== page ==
You should cancel any regular debit authorities or subscriptions the deceased has, and pay any final medical bills. If relevant, advise Centrelink of the death so they can cancel the pension payments.
You should contact those financial institutions where the deceased had accounts, to find out their requirements to close the accounts and release monies to the estate [we can do that for you].
Power Of Attorney
Your authority under the Power of Attorney will have lapsed, and any powers to act for the deceased now arise by virtue of being the Executor(s) named in the will.
Probate is a process where a Court Registrar formally examines the original Will to confirm it appears to have been validly made and signed, and looks at the cause of death to see if the Will may be tainted by any unsoundness of mind.
The Registrar issues an “approved” copy of the Will with the Court seal on it, this then acts as a valid Authority to any person holding property of the deceased to release that property to the Court recognised Executor.
It may be that the banks or other institutions require a Grant of Probate to be obtained before releasing monies to you. They will usually ask for this if there is more than $15,000 in an account. Contact our expert Estate Lawyers to arrange the Grant of Probate if it is required.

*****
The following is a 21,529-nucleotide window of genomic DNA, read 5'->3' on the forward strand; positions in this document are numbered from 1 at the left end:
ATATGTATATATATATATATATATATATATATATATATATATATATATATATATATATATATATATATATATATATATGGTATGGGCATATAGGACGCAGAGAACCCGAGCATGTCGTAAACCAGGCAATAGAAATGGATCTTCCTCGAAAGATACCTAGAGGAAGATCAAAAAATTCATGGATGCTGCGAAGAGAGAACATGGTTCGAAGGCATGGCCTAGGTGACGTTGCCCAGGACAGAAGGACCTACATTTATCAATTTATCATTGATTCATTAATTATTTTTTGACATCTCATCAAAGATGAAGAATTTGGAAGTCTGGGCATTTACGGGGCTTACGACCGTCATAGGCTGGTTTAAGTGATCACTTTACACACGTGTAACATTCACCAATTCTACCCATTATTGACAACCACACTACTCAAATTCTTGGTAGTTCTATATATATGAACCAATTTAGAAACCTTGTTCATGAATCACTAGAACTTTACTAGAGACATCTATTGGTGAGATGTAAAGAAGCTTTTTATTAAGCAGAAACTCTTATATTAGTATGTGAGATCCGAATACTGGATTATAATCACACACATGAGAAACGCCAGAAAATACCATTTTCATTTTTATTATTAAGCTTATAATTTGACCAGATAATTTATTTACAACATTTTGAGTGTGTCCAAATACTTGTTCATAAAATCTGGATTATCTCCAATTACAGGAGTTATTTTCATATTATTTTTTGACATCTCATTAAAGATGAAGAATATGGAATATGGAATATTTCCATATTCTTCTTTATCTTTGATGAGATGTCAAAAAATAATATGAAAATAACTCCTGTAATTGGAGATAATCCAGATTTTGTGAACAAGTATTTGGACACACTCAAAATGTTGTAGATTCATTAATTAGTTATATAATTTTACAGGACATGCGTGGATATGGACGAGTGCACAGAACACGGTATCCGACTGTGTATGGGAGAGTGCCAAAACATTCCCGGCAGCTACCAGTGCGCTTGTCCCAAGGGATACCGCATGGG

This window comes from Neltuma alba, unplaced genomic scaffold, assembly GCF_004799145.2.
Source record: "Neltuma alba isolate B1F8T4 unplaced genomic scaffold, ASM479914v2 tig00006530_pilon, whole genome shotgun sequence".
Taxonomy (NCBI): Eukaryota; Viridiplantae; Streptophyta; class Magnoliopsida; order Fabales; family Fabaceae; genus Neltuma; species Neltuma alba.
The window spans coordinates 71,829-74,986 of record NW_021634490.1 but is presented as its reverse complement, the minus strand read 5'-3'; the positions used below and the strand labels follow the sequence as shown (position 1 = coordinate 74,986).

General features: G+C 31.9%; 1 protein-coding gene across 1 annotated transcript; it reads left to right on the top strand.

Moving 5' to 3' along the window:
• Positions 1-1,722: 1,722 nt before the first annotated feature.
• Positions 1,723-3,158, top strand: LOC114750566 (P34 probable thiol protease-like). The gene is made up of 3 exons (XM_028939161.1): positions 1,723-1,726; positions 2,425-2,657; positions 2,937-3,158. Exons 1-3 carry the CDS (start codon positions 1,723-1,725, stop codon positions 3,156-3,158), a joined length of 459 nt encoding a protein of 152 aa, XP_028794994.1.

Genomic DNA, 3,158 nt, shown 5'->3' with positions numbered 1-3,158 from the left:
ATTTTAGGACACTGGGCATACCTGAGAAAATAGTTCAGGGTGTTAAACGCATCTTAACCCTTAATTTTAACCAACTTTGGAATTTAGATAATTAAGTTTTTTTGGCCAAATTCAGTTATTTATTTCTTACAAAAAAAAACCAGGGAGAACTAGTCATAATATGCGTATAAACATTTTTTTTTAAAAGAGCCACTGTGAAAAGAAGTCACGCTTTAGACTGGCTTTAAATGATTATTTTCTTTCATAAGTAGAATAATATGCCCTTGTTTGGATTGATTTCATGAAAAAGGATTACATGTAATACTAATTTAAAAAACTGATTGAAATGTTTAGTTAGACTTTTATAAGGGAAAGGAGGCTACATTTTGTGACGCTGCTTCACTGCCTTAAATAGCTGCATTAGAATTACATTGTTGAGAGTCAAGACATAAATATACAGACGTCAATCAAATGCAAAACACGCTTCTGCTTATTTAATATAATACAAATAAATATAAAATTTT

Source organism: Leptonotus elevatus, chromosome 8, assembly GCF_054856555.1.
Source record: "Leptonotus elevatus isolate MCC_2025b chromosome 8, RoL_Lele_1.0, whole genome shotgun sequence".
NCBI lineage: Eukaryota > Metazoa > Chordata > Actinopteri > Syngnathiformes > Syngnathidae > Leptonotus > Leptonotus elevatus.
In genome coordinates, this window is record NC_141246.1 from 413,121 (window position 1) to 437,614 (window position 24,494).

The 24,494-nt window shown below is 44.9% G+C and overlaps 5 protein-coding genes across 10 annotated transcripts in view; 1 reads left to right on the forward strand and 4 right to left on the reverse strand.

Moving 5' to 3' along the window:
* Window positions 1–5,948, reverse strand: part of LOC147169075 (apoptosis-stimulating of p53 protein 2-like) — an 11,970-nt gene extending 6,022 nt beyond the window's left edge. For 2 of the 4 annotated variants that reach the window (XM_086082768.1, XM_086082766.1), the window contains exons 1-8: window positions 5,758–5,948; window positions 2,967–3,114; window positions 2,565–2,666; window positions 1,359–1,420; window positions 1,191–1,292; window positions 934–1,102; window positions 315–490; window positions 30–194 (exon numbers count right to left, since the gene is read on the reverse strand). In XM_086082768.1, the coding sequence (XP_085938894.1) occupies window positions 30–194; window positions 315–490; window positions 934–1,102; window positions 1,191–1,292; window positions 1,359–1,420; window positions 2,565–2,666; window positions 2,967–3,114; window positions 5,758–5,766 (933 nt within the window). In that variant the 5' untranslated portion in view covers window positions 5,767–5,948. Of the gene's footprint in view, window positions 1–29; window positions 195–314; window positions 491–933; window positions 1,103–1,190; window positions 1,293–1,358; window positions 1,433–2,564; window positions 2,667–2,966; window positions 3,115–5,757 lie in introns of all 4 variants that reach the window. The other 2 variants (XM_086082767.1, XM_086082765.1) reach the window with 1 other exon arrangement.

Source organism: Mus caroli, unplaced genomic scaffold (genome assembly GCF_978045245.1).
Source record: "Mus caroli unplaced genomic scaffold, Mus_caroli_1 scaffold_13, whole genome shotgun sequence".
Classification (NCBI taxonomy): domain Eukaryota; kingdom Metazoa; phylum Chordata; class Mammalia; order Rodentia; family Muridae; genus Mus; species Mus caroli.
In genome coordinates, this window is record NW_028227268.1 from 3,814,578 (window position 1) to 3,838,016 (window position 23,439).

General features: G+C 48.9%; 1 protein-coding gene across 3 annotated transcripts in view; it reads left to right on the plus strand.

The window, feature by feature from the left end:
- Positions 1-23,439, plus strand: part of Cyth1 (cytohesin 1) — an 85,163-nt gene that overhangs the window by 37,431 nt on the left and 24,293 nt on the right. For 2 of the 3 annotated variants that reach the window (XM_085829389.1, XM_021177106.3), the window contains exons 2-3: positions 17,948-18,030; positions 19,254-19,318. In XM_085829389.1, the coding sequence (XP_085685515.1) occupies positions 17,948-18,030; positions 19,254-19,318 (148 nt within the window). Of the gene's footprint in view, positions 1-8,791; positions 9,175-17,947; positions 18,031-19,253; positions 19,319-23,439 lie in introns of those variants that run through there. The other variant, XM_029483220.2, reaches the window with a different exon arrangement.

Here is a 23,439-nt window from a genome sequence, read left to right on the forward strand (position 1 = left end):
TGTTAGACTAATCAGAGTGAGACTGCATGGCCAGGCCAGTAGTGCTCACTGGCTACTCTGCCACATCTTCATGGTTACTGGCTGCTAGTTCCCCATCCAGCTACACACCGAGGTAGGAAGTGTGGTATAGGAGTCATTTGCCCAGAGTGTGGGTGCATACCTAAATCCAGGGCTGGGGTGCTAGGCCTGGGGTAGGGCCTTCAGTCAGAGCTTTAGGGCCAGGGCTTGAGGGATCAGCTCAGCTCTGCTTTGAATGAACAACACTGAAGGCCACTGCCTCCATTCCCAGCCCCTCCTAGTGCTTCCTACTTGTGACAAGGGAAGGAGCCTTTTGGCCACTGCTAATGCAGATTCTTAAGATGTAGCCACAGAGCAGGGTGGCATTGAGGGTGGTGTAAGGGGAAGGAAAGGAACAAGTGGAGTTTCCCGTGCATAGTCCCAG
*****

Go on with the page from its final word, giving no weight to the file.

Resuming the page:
A Death Certificate must accompany the Application for Grant of Probate. The Registry of Births Deaths and Marriages can take up to four weeks to issue the Certificate.
The Court will keep the originals of the Will and Death Certificate after they are lodged with the Probate Application.
Payment of Funeral Expenses
If you have to pay the deceased’s funeral expenses, or any other estate expenses, you are entitled to be reimbursed from the Estate for those costs.
Contact our expert Estate Lawyers to arrange any refund of expenses, or the Grant of Probate (if it is required). We can also assist you with the administering of an Estate.